‘Et cetera’ means ‘and so on.’ It is used to end a list that would have, in full, included many things similar to what was already mentioned.
‘Et cetera’ is a Latin term which translates literally in English to ‘and the rest.’ It is believed to have originated in English usage in the early 15th century. It is worth noting that, although it is now abbreviated to ‘etc,’ before the twentieth century it was usually written as ‘&c.’
It is incorrect, but common, to use ‘et cetera’ (usually in the form of ‘etc’) simply to abruptly end a list that may otherwise be very long, or to imply that more examples could be given but the writer doesn’t actually know them! This usage of ‘et cetera’ is actually incorrect. When using Latin in modern English, it’s meaning must always be known and considered so we can be sure we are using it correctly. When it is spoken aloud it is commonly mispronounced ‘ek-setera.’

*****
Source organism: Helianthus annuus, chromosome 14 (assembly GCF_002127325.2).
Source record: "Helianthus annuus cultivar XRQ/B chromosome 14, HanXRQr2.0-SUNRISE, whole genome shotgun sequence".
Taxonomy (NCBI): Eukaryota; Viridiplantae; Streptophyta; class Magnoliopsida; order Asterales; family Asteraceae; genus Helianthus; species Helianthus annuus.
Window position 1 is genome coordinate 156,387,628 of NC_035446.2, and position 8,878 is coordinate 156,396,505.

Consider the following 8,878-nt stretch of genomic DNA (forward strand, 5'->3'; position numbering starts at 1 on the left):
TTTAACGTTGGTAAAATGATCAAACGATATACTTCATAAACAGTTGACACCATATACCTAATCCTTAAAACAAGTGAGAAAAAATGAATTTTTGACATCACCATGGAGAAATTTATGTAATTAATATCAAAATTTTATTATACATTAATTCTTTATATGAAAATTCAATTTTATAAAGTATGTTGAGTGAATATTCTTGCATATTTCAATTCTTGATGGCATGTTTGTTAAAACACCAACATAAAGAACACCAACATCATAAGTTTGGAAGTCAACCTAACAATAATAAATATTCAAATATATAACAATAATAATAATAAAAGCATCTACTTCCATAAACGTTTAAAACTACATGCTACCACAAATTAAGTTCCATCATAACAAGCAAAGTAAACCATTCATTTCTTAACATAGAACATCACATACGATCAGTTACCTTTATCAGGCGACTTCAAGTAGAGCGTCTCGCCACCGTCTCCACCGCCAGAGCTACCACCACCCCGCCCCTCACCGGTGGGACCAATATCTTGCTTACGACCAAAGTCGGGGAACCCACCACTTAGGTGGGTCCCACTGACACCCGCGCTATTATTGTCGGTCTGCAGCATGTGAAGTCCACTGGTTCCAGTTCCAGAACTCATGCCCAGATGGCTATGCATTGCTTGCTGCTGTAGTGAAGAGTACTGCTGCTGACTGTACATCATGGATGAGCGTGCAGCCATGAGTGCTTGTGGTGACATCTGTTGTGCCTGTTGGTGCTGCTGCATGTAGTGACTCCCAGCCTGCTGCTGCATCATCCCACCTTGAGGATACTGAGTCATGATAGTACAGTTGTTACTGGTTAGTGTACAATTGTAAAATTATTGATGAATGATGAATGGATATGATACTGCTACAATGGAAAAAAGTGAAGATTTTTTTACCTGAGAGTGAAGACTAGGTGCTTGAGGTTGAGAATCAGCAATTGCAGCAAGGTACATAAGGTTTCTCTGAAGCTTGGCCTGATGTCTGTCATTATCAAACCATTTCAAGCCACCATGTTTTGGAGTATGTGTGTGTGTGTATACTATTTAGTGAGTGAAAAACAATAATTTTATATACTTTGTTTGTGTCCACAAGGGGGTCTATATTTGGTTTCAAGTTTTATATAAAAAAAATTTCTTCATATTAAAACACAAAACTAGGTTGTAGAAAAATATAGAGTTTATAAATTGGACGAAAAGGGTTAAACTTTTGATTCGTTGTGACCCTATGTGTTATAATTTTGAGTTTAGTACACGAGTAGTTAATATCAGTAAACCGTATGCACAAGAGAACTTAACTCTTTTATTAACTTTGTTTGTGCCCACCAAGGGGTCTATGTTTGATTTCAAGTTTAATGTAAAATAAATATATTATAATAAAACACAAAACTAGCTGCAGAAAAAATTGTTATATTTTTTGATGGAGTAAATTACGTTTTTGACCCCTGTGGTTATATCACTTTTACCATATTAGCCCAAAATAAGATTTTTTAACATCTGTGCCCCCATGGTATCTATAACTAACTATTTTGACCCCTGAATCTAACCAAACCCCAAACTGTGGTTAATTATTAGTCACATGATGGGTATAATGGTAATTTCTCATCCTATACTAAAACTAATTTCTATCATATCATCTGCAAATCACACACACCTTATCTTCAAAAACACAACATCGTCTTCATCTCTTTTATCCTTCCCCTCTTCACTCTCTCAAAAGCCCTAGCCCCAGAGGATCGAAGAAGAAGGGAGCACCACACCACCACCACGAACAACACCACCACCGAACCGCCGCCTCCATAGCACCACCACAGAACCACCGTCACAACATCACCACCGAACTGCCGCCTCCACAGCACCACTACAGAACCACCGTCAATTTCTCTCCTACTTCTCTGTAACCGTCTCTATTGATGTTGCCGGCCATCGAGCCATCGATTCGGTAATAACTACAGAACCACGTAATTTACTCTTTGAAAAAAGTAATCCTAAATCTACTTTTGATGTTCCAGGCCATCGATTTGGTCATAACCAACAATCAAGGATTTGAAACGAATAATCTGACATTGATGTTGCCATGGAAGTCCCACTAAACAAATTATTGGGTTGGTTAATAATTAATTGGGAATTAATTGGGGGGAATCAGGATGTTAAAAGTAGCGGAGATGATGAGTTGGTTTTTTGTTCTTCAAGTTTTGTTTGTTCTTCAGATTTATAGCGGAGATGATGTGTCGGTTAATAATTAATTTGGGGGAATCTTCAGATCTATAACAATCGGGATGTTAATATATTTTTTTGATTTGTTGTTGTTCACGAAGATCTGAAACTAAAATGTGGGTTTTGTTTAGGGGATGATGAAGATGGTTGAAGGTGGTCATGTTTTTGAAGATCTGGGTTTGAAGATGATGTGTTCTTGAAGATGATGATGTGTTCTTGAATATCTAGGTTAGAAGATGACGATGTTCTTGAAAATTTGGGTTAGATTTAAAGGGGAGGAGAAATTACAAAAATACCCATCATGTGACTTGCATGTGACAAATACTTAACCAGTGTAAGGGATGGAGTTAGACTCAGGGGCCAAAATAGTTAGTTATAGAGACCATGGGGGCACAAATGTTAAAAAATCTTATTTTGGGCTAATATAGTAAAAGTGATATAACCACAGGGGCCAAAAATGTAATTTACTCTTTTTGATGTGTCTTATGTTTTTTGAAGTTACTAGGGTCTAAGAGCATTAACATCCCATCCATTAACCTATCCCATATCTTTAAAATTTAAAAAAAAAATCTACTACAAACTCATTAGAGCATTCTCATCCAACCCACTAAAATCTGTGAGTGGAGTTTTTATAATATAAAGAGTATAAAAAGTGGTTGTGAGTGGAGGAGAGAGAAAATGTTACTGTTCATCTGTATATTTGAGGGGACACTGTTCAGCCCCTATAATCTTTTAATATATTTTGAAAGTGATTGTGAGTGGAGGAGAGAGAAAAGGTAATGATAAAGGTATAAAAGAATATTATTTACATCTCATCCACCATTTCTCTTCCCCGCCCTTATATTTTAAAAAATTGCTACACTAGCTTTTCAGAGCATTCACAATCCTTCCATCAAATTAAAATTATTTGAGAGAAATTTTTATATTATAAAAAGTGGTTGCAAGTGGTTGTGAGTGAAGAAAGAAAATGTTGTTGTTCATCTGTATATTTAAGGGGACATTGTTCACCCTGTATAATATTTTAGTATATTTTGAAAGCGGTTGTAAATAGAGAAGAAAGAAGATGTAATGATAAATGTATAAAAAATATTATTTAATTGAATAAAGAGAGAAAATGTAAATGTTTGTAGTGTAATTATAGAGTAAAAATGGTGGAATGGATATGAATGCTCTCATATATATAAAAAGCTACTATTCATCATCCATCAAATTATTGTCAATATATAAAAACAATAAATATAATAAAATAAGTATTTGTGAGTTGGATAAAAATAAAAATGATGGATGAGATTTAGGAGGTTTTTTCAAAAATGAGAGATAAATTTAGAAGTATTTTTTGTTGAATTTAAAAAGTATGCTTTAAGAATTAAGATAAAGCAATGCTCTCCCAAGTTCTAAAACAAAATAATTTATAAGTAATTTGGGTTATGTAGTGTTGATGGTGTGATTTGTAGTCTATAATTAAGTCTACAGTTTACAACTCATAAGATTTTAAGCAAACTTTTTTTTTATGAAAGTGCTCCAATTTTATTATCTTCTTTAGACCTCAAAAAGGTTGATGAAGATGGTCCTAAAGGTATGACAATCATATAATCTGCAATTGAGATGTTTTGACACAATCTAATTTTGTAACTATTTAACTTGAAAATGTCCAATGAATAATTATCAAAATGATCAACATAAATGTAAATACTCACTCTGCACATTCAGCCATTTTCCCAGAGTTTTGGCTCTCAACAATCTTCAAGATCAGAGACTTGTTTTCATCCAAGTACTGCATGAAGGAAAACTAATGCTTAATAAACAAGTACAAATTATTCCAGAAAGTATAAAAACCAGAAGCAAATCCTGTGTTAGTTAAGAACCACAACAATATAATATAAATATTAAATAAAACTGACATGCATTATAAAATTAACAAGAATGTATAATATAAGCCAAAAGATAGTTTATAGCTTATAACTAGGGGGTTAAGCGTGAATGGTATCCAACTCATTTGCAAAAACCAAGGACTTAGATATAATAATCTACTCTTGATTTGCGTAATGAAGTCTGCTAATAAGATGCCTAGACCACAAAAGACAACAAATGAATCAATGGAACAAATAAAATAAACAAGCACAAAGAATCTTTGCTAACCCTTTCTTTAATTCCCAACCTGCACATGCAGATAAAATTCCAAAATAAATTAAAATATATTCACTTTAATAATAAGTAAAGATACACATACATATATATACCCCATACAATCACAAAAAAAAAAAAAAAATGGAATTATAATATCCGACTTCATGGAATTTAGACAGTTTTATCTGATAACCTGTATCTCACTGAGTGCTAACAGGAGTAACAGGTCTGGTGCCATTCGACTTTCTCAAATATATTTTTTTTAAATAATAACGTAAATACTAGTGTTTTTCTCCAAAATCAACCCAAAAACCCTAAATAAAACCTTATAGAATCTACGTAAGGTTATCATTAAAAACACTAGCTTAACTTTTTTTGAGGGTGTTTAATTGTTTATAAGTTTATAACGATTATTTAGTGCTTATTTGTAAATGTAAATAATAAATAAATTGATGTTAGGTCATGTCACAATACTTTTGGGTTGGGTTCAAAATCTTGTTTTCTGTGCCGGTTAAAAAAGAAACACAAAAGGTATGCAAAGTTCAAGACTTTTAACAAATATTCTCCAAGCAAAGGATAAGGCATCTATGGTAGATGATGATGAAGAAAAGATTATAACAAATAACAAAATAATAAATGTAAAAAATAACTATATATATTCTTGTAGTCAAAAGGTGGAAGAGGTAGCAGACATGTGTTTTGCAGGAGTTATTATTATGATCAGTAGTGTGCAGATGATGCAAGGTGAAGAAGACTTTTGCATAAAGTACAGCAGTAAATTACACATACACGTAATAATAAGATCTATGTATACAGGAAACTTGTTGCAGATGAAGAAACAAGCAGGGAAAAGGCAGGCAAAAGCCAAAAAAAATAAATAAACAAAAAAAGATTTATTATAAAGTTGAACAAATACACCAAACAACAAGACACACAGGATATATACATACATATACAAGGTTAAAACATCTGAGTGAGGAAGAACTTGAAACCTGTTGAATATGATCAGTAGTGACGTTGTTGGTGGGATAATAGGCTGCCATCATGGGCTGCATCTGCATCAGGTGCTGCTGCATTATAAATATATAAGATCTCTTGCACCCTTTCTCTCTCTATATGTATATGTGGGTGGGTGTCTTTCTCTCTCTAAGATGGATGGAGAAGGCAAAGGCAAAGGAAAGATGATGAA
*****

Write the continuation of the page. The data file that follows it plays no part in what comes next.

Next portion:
‘Et cetera’ should be abbreviated as ‘etc’ and only used to end a list of items or people who are very similar to the ones specified. Examples of usage in a sentence include:
‘Bob’s Restaurant sells fast food meals, hot dogs, burgers, fries etc.’
‘For dessert there are all the expected flavours of ice cream, vanilla, chocolate, etc.’